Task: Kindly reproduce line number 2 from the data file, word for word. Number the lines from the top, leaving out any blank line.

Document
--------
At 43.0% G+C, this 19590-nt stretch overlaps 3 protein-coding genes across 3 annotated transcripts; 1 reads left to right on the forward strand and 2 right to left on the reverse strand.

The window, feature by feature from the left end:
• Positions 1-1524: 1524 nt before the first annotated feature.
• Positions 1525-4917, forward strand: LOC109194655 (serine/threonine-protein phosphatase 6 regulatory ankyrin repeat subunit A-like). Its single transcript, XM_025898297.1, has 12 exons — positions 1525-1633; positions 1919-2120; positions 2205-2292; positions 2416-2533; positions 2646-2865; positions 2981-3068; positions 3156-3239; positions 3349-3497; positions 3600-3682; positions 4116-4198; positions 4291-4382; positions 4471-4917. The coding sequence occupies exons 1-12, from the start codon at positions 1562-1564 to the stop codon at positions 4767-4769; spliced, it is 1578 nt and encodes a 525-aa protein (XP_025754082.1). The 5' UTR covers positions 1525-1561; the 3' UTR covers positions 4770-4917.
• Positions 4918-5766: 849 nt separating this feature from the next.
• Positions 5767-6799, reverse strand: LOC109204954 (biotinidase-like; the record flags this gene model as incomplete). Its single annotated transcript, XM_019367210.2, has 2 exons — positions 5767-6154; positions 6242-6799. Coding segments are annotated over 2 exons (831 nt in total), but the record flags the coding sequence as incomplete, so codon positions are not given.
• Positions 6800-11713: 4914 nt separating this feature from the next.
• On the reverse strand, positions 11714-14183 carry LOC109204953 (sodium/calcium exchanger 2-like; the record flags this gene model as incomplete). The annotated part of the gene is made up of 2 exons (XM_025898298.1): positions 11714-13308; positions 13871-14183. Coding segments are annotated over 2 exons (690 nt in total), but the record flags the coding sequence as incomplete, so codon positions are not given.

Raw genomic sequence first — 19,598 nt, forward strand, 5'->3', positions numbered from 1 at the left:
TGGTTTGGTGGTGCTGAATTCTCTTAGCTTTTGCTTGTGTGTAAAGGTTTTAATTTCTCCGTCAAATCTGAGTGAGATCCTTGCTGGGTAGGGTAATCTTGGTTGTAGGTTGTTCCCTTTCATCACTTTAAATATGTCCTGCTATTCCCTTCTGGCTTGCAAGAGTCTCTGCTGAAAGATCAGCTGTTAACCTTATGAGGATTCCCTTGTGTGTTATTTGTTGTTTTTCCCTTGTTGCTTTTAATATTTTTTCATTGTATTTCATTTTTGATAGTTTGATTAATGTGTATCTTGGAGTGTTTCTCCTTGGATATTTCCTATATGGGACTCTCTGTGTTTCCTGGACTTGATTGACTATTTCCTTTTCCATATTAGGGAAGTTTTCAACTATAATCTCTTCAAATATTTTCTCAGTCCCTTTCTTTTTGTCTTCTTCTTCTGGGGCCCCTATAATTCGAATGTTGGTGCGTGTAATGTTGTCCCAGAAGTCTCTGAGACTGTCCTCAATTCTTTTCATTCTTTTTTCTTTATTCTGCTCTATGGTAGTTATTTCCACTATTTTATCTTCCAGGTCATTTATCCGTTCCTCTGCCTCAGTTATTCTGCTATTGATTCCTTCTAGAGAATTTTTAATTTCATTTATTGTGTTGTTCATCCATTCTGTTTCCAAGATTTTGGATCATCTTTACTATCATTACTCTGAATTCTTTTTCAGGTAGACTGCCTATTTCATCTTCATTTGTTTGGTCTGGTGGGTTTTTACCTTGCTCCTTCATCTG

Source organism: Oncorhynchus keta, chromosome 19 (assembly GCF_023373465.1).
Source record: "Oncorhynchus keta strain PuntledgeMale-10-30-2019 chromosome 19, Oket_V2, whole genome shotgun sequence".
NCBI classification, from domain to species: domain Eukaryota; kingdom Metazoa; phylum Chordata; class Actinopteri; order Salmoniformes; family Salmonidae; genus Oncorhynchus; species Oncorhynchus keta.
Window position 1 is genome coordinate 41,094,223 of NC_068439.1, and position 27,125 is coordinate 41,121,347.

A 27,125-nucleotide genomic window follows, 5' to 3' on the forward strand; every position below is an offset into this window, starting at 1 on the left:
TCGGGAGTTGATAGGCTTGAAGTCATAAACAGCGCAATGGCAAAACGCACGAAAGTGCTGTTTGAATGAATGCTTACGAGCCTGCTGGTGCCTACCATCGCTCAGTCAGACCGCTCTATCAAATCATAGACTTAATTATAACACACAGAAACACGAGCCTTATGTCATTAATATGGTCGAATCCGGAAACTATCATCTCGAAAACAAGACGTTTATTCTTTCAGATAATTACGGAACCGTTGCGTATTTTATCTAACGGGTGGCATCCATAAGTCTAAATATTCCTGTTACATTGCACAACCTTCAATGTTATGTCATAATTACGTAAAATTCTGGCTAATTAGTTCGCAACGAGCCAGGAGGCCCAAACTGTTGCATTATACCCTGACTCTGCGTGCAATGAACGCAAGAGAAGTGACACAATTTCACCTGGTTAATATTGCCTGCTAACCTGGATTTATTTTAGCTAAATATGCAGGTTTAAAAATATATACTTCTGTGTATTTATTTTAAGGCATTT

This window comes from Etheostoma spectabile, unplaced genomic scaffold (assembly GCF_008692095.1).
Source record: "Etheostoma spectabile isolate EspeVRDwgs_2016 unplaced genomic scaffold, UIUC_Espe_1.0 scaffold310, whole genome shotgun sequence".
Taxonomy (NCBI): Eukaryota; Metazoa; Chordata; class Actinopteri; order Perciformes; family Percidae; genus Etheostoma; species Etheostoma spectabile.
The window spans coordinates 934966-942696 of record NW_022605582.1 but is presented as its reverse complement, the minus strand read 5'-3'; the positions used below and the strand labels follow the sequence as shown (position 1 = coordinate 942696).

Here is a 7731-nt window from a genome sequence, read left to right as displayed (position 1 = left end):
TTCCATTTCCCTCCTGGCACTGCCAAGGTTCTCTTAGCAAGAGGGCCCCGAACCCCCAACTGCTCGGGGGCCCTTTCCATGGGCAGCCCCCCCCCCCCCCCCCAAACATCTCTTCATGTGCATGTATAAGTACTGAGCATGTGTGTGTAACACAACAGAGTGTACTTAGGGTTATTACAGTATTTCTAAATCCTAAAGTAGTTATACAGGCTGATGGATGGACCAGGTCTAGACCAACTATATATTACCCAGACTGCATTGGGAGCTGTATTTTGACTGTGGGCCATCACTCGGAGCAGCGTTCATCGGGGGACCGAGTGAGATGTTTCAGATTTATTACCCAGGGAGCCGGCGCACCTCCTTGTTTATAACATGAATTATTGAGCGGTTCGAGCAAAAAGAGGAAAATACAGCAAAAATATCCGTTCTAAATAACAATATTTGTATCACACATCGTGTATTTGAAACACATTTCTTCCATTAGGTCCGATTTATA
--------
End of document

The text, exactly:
The window, feature by feature from the left end: